[ Chapter 1] A middle class, liberal family has dinner at their favourite local Chinese restaurant. The player impersonates the oldest son/daughter (23 yo). They are enthusiastic of trying new food and curious to discover new cultures. Although, it will be evident that there is a ‘us and them’ element. They manifestate sympathy rather than empathy. The father would not admit it but he would not like to have a Chinese son-in-law.

[Chapter 2] The Chinese family runs the restaurant. The father is an old style man that likes to keep the tradition in the family: regarding of their activities, everybody is required to help at the restaurant, including the 16 old daughter. She would like her to mainly speak Chinese but, growing up in another country, she feels more local than the rest of the family and she considers English her primary language. The player impersonates one of the Chinese owner siblings.

[Chapter 3] The working class family are having a walk. The father lost his job because – he has been told – of the Chinese competition. In the attempt of forgetting, he has a walk and when he passes in front of the Chinese restaurant he insults the owner (while the middle class family is having dinner). The player sees the situation from the eyes of the son/daughter.

The format of the game reflects the model of the story telling exploration where the character can observe the environment, interact with objects and talk to people. It is possible to complete each chapter in barely 5 minutes, but players interested in learning more about the background of each family will find more reading materials. For example, they could interact with the smartphone of the character (reading social media feed, text messages…) Using the phone will make clear what characters think regarding the situation, but they are not required to complete the game. As the intended audience of this game are not gamers, we don’t need to provide any difficult challenge. We only need to make sure people want to explore the story and learn about immigration.

How the design of the game might positively impact migrant and existing communities

At a high level, “Our Paths” wants to raise the social discussion about cultural relativism, ethics and social constructivism. The knowledge and the believes of a society are defined by the social interactions in the social group. This game wants to highlight the importance of the interactions between people and the necessity of creating a common fertile ground for the social parts to meet and dialogue. In this sense, “Our Paths” can be used in education institutions to explain social models and social theories. At every people level, “Our Paths” aims to make a point and to invite people to ask themselves why the other person is behaving in a certain way.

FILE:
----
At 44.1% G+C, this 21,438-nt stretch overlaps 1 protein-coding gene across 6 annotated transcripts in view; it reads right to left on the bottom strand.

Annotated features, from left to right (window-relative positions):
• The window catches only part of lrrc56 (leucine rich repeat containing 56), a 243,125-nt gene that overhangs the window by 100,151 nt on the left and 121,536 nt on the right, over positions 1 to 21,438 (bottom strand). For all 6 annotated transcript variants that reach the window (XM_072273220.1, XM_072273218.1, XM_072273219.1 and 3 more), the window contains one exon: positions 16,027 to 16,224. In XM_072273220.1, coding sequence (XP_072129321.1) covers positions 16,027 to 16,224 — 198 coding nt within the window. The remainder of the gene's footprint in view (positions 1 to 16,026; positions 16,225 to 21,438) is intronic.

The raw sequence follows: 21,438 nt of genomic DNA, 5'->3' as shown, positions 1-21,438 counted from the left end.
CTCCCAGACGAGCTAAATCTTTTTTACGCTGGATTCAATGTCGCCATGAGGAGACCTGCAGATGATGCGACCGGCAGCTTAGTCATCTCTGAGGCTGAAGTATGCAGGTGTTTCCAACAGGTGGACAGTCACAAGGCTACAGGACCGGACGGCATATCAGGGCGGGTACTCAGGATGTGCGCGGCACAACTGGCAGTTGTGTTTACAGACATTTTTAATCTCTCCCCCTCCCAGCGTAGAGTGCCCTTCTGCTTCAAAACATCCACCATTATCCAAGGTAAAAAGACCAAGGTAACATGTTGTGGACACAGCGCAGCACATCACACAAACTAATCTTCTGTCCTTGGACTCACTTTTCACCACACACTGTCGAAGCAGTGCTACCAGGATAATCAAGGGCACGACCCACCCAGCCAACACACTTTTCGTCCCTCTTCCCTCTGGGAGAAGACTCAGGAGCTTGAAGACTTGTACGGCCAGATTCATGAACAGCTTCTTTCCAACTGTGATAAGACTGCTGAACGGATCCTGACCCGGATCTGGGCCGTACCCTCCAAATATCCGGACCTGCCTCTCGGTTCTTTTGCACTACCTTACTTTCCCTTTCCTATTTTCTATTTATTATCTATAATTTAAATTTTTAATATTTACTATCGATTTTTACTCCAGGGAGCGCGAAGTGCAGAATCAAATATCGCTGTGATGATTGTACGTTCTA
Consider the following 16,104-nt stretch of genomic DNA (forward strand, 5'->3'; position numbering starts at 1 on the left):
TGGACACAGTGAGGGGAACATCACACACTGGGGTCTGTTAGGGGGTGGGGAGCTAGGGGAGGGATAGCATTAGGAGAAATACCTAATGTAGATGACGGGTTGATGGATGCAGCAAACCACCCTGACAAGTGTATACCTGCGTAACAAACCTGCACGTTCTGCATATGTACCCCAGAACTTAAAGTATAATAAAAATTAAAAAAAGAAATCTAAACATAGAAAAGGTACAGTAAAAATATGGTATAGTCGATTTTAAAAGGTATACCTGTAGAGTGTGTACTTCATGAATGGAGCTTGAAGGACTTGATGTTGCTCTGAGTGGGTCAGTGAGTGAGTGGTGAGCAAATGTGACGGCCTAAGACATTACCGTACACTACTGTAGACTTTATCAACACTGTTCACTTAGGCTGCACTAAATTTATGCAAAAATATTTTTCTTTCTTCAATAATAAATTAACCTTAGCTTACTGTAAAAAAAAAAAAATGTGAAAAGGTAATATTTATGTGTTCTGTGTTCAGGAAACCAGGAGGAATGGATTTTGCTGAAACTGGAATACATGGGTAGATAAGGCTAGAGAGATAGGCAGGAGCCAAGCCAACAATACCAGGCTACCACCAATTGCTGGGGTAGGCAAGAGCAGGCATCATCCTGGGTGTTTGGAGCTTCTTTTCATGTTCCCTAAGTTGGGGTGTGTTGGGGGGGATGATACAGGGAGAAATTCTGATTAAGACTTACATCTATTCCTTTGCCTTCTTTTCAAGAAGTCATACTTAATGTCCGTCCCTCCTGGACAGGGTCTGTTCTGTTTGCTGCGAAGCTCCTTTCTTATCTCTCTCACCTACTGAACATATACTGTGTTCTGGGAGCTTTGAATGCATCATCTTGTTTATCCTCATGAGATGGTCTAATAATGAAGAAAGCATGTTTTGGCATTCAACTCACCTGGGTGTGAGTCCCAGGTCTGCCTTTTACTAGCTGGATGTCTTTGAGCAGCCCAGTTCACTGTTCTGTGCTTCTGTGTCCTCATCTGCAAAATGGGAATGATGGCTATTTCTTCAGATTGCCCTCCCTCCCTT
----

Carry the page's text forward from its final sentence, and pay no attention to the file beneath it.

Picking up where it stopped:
The ultimate goal is to change the way we look at each other and to limit uninformed judgements. This does not mean that we should allow every practice just because it is accepted in another or in our culture. It means that, whenever there is a disagreement, everybody should be able to expose its point of view with the aim of finding a common solution. This applies to all parties because the mutual understanding and the will of improving the society has to come from every side. A contagious and constant dialogue can be a good lead to the mutual integration.

We have chosen a Chinese restaurant to set this game because the “Chinese people are taking our jobs” speech is used in many countries of the world. However – if the budget allows – the game could be expanded with more short scenes. We could talk about Middle East refugees arriving in Germany nowadays, Pakistanis moving to London in the 50s, Italians arriving in New York at the beginning of last century… There a lot of possibilities and we could teach the history of different migrant communities, helping players to understand these situations are not new to our time.

We are happy to learn that G4C received 190 submissions from 31 countries. As reported by the organisers: ‘Many submissions highlighted the struggles of immigrant journeys and sought to highlight the inequities immigrants can face. Some depicted highly personal experiences and reflected concerns, fears, and hopes for the future. A number of gameplay formats were proposed, but most were simulation adventure games, depicting a multitude of global viewpoints’.

It would be nice reading other people’s ideas and inspire each other!